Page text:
The ArgumentAlexandre Koyré is one of the most important historians of philosophic and scientific though since the thirties. Research on the Scientific Revolution, on Galileo, Descartes, Newton, as well as on Paracelsus and Boehme has deeply changed under his influential method: it has been a model for Kuhn's methodology of paradigms and revolutions in the histroy of science. Whereas Koyré used to be considered opposed in his ideology and method to sociological approaches, he has recently been characterized by Yehuda Elkana (...) as a sociologist of knowledge. In fact, until now one of the main sources of his method had not been identified: it is only by acknowledging the influence of Lucien Lévy-Bruhl on Koyré that it is possible to explain how the latter wrote his thesis on Boehme's mystical thought just before his Etudes galiléennes. Lucien Lévy-Bruhl was teaching history of philosophy at the Sorbonne, and Koyré was strongly influenced by his idea of “prelogical thinking” as a universel phenomenon and in a general way by the sociological school of Durkheim. Conceptual analysis deriving from Husserl, collective representations and attitude mentale, came together in Alexandre Koyrè's method. (shrink)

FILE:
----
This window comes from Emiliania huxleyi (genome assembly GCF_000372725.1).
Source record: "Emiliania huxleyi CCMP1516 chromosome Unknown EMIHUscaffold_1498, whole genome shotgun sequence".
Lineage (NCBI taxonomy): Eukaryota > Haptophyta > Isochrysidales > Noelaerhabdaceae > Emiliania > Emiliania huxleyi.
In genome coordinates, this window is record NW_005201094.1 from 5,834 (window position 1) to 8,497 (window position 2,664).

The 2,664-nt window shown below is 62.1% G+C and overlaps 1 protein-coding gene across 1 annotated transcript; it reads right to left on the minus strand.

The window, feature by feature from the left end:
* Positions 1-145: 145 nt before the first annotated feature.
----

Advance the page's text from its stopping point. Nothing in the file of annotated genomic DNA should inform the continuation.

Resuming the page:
In 1909 A. Koyré (1892–1964) came to Göttingen as an exile and there became a student of Edmund Husserl and other philosophers (A. Reinach, M. Scheler): already before leaving his country Russia Koyré read Husserl'sLogical Investigations, a text which interested greatly Russian philosophers and was translated into Russian in the same year. As many other contemporary philosophers, in Göttingen they were discussing on the fundaments of mathematic, Cantor's set theory and Russell's antinomies. On this problems Koyré wrote a long paper (...) inspired to Husserl'sLogical Investigations, read it in the Philosophical Society at Göttingen and submitted it as draft for his Ph.D. dissertation to Prof. Husserl, who refused it. So unhappily the celebrated methodologist and historian of science began his academical career: Koyré came back to write on logical and mathematical paradoxes in 1922 and in 1946–47 saying he was “going back to his first love”. Among other factors this deep interest in mathematic and exact sciences unabled Koyré to analyze Galileo and Newton in his masterly way. (shrink)